Bubble Bobble

   RPGs are well known for being an obsessive genre, played by fans for hours on end as they crave the next boss battle or the next bit of plot. Could there be anything even more addicting? With many puzzle games, it certainly seems to be the case. In Bubble Bobble, first in a long and beloved series, it is the complexity found in a seemingly simple game idea, coupled with oodles of hidden secrets and a strangely mesmerizing little tune that creates the feeling all gamers know and love: complete and total obsession. "Just one more board before I go to sleep! Just one more!" One more becomes two more becomes ten more, and thus we realize the addicting enchantment that is a puzzle game like Bubble Bobble.

"A fantastic story"

   "Now it is the beginning of a fantastic story! Let's make a journey to the cave of monsters! Good Luck!" Bubble Bobble began as an arcade game in 1986 and was soon ported to other systems, where many encountered it in the early days of NES. The premise is simple -- two boys have been turned into tiny dinosaurs and must race through a hundred boards to rescue their girlfriends. Their method of fighting is shooting bubbles from their mouths to entrap the enemies, then popping the bubbles to kill the enemies. A hundred boards of such nonsense gives the impression that the game would quickly become tedious, but in truth, it only grows more entertaining as it continues onward. After every few boards the players (since two can star as the adorable Bub and Bob) are given a new password that allows them to restart at the first board of the set they died in. The infinite continues suck gamers right in, since it eliminates the frustration of having to replay parts they've beaten already.

Blowing bubbles to climb the wall

   Defeating each level is no small feat, as the enemies get faster as the game progresses, and the mechanics of the board increase in difficulty as well. At first it's simply a matter if jumping up platforms to reach the enemies, or waiting until they come to you, but later on, they are trapped in areas that one needs other methods to get to. First, by hitting the buttons just right (shooting a bubble just before you jump while holding in the direction button to hug the wall), Bub and Bob can bounce on their own bubbles to climb to the top of the screen. Hooray for button mashing! In addition, certain bubbles can come from holes in the ceiling or floor that when popped shoot lighting at the enemies, or encase the heroes in water, whipping them down the screen and killing anything they touch. When enemies are killed, fruit appears as a reward, and when enough points from fruit are accumulated, the player is granted an extra life.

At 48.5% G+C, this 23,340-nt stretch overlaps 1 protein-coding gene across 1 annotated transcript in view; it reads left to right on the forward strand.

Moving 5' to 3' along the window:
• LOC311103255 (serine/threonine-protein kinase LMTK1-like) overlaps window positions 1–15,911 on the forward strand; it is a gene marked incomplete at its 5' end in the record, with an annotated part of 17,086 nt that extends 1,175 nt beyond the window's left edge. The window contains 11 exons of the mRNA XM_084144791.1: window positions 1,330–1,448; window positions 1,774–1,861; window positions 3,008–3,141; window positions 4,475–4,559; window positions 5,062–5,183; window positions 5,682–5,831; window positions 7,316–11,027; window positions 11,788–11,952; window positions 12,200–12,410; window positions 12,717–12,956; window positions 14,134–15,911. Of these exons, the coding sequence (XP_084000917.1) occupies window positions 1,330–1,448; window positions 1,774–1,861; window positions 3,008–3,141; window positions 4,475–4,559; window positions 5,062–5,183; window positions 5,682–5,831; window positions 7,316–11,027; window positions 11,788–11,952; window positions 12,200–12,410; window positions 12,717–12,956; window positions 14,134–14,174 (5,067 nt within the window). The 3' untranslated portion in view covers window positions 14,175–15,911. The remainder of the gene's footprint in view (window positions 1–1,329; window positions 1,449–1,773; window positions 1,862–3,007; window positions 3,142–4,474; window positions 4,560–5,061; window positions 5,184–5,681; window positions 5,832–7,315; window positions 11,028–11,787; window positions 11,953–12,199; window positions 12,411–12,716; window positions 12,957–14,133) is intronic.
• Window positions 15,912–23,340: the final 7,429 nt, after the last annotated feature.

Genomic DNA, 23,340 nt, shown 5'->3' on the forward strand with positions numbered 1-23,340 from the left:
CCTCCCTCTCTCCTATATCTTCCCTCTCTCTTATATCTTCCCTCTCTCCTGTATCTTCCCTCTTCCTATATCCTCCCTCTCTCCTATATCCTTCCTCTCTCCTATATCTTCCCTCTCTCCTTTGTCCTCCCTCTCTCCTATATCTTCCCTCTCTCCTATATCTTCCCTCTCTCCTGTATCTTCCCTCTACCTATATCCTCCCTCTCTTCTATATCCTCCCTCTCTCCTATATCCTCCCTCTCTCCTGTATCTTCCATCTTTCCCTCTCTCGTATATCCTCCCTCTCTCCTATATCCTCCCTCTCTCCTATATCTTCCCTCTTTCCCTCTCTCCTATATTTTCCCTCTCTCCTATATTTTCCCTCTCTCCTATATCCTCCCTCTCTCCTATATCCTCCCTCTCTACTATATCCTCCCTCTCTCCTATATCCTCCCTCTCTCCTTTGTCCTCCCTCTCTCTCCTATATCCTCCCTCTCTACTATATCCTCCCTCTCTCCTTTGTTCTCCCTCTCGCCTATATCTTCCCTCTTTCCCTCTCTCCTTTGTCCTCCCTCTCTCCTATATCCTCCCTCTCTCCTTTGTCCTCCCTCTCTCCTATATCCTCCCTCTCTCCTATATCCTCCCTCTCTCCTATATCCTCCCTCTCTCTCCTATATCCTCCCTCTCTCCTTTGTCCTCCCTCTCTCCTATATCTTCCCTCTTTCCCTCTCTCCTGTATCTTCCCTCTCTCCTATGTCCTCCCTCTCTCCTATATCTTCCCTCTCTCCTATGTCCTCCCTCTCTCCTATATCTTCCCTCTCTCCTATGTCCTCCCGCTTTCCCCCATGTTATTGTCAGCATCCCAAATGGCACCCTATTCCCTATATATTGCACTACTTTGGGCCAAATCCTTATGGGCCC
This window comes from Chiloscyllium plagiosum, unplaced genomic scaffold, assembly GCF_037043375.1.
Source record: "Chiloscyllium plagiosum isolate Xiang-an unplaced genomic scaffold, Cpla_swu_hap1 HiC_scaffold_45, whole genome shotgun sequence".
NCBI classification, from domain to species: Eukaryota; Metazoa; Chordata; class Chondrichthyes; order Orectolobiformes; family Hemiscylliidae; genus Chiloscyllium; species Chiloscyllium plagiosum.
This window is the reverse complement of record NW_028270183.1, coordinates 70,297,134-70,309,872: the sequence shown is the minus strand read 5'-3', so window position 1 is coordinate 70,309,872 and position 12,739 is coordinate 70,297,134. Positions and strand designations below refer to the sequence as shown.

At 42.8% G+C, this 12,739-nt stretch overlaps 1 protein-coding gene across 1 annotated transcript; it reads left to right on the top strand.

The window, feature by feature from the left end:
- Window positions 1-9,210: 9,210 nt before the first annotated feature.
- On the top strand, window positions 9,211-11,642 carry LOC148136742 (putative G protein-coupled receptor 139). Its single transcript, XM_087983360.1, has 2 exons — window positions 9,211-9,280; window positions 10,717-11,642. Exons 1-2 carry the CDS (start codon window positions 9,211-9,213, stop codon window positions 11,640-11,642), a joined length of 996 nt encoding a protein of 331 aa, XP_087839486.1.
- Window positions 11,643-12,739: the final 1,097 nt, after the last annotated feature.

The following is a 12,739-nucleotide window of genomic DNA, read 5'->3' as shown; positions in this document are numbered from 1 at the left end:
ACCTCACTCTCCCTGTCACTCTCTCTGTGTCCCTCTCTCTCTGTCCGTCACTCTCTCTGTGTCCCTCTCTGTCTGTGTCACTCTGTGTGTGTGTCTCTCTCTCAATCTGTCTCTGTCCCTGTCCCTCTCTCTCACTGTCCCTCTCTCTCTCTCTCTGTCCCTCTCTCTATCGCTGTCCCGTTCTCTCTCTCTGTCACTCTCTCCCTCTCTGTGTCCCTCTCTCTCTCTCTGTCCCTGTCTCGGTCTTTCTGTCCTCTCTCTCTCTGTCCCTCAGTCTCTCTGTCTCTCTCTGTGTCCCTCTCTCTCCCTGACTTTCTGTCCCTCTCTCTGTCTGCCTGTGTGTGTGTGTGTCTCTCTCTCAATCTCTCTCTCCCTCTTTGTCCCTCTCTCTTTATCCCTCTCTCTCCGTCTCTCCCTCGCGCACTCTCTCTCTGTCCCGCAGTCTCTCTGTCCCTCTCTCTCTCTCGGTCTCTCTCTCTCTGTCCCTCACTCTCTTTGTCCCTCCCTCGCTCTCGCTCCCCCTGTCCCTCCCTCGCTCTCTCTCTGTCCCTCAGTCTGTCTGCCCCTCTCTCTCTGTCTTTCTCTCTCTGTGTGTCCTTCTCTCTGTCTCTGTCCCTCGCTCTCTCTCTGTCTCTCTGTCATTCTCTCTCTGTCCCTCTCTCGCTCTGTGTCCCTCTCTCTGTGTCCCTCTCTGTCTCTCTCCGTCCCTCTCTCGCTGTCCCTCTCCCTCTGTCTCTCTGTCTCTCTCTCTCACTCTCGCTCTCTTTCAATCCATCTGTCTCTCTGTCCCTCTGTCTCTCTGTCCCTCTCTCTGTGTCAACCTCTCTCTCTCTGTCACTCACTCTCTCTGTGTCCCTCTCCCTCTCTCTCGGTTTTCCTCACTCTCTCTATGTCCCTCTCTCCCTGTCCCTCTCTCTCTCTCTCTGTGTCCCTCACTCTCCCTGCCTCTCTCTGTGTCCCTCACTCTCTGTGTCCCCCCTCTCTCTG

Collect the letters to spell "extend"

   Bubble Bobble has its share of items and secrets, both obvious and hidden. Bub and Bob can eat candies of various colors that affect their status (yellow increases the bubble firing speed, purple causes the bubbles to travel further, and blue increases the bubble speed across the screen), and also collect jewels or little red shoes that allow them to "run," gliding them away from enemies more quickly. Sometimes an umbrella will appear that, when touched, warps the players ahead a few levels. Another tricky puzzle is that of the EXTEND letters. When Bub and Bob pop the bubbles of several enemies at once, these letters will float down the screen, and when the whole set is collected, it results in a special surprise. If they take too long to complete a board, the game flashes "Hurry Up!" across the screen and enemies that can't be killed come out to chase them so that they finish.

Level thirteen: A heart

   Just to add a little more to the obsessive compulsive nature of the game, getting through all one hundred boards won't give gamers the real ending to the game. If you beat the last boss with only one character alive, the game will tell you to "never forget your friend" and warp you back until they join you again. The symbolism in this statement, the hidden messages, and the ultimate conclusion of the game signify its charming theme of the power of friendship. Even if the final stage is completed by both characters, the game will still tell that this is "not the true endingŠ" The true ending involves Super Bubble Bobble, which can be started by inputting a certain code at the start screen. The code can be found by solving hidden puzzles throughout the game that take Bub and Bob to secret rooms with messages to decode. It takes true patience to ever have the privilege of seeing the real ending to Bubble Bobble.

   When all the little complex puzzles and pieces are fit smoothly together, Bubble Bobble becomes more than your typical repetitive early puzzle game. Instead, it offers a real challenge (enough that it's been ported to modern systems as well) and a special appeal that draws gamers in and keeps them playing, without letting them even realize time is passing...

Retrospective by Tamzen Marie Baker.
Bubble Bobble
Developer Taito
Publisher Taito
Genre Puzzle
Medium Cartridge
Platform NES
Released 1988
FAQ / Level Codes
15 screen shots
Character artwork and icons